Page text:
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New Energy World
New Energy World embraces the whole energy industry as it connects and converges to address the decarbonisation challenge. It covers progress being made across the industry, from the dynamics under way to reduce emissions in oil and gas, through improvements to the efficiency of energy conversion and use, to cutting-edge initiatives in renewable and low carbon technologies.
Members of the European Parliament (MEPs) have backed revised CO2 emissions standards for new passenger cars and light commercial vehicles, part of the European Commission’s (EC) ‘Fit for 55 in 2030’ package.
It is proposed to reach zero emission road mobility by 2035 – an EU fleet-wide target to reduce the emissions produced by new passenger cars and light commercial vehicles by 100% compared to 2021. Intermediate emissions reduction targets for 2030 would be set at 55% for cars and 50% for vans.
The MEPs also proposed:
- Removing the incentive mechanism for zero and low emission vehicles (ZLEV), stating it no longer serves its original purpose.
- Publication of a report by the EC on the progress towards zero emission road mobility by the end of 2025 and on a yearly basis thereafter, covering the impact on consumers and employment, the level of renewable energy use as well as information on the market for second-hand vehicles.
- Gradually reducing the cap for eco-innovation, in line with the proposed stricter targets – the existing 7 gCO2/km limit should remain until 2024, followed by 5 gCO2/km from 2025, 4 gCO2/km from 2027 and 2 gCO2/km until the end of 2034.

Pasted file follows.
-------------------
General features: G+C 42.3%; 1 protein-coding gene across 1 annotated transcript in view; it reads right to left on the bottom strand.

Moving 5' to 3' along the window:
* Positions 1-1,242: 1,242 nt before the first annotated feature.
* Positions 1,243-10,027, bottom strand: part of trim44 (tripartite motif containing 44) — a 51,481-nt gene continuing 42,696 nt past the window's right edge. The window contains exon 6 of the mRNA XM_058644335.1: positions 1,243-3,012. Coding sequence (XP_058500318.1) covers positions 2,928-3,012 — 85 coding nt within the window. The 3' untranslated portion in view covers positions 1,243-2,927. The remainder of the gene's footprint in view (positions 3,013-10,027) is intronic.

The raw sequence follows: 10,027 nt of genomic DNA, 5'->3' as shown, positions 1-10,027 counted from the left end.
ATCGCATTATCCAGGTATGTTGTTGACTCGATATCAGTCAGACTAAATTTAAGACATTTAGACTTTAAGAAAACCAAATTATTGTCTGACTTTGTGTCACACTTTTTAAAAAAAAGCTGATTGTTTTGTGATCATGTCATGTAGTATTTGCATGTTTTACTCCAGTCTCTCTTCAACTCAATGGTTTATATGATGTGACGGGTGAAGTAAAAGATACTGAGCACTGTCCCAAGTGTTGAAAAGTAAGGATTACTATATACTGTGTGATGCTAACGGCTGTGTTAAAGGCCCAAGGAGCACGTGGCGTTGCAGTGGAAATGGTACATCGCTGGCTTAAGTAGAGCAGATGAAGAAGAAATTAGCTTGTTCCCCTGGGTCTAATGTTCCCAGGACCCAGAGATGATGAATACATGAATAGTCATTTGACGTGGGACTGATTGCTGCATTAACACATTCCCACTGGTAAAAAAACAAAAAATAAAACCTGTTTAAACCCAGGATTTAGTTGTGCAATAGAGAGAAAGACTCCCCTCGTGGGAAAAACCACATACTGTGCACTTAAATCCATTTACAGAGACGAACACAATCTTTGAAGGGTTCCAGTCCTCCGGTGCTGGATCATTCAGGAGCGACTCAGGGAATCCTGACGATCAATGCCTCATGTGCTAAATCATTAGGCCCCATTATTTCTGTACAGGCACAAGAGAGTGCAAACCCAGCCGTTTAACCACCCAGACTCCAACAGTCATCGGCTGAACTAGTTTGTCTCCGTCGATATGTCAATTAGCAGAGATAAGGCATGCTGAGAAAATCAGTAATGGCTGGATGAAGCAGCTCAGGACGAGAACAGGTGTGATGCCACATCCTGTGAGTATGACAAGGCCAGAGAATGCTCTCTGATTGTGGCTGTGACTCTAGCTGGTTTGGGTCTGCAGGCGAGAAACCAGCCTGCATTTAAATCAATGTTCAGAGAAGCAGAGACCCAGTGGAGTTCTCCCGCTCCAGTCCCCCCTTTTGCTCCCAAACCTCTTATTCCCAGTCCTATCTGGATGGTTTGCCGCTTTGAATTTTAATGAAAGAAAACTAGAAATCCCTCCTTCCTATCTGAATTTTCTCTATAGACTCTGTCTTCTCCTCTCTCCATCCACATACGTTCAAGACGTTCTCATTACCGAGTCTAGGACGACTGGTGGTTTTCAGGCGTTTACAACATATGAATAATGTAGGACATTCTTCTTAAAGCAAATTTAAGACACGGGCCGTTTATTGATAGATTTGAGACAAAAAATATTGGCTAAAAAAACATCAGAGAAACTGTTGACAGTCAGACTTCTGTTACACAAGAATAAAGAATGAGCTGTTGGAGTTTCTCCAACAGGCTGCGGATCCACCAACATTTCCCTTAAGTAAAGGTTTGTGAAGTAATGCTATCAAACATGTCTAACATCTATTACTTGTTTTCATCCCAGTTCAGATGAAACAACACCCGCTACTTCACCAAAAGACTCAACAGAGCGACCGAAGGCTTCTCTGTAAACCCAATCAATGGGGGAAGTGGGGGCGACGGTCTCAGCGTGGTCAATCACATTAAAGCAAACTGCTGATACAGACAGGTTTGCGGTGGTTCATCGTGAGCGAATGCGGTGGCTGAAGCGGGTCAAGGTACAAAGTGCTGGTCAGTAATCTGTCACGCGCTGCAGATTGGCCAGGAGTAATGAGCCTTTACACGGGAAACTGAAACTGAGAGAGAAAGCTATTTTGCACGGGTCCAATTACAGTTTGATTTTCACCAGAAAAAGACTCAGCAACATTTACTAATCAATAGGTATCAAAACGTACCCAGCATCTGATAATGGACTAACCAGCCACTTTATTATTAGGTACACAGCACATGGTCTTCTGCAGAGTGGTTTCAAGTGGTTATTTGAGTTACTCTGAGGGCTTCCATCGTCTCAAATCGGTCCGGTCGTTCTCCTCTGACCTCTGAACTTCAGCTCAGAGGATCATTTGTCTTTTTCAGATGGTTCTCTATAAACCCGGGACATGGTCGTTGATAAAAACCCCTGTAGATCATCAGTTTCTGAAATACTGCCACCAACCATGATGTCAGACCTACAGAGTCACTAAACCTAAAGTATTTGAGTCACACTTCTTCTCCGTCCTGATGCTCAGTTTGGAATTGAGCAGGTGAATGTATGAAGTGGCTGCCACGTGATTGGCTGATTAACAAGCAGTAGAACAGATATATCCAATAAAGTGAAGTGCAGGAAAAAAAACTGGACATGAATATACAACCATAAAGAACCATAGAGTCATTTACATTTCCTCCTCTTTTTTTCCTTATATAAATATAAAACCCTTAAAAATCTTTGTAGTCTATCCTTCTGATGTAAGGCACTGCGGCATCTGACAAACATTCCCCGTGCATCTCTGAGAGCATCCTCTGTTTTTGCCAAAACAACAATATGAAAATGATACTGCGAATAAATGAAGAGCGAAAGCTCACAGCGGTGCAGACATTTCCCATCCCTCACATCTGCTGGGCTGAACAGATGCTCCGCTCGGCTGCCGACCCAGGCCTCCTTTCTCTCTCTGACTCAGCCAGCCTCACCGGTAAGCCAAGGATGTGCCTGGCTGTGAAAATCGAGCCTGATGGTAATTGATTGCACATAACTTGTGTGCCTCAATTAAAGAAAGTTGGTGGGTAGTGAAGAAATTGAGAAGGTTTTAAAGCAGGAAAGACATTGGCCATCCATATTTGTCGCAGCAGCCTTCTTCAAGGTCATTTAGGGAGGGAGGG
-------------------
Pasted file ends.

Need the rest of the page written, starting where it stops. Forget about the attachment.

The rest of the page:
- A report by the EC, by the end of 2023, detailing the need for targeted funding to ensure a just transition in the automotive sector, to mitigate negative employment and other economic impacts.
- A common EU methodology by the EC, by 2023, for assessing the full life cycle of CO2 emissions of cars and vans placed on the EU market, as well as for the fuels and energy consumed by these vehicles.
The MEPs’ proposals are scheduled to be adopted during the 28 June plenary sitting and will constitute Parliament’s negotiating position with EU governments on the final shape of the legislation, which is expected to be agreed in autumn.
Commenting on the MEP’s proposals, rapporteur Jan Huitema, Renew Europe Group, said: ‘An ambitious revision of CO2 standards is a crucial part of reaching our climate targets. With these standards, we are creating clarity for the car industry and can stimulate innovation and investments for car manufacturers. In addition, purchasing and driving zero emission cars will become cheaper for consumers. I am thrilled that the European Parliament has backed an ambitious revision of the targets for 2030 and supported a 100% target for 2035, which is crucial to reach climate neutrality by 2050.’
Parliament agrees to higher EU carbon sink ambitions by 2030
MEPs have also supported increasing the target for carbon sinks in land use, land use change and the forestry sector (LULUCF) to at least 310mn tCO2eq, de facto raising the EU’s 2030 greenhouse gas (GHG) reduction target to 57% and helping improve biodiversity and reforestation.
MEPs also proposed setting-up a ‘natural disturbances’ mechanism from 2026–2030, available to Member States who did not reach their annual targets due to so-called natural disturbances such as forest fires.
Finally, they reaffirmed their position that natural carbon sinks are fragile and volatile, and therefore, contrary to the EC’s proposal, should not be pooled with emissions from the agricultural sector.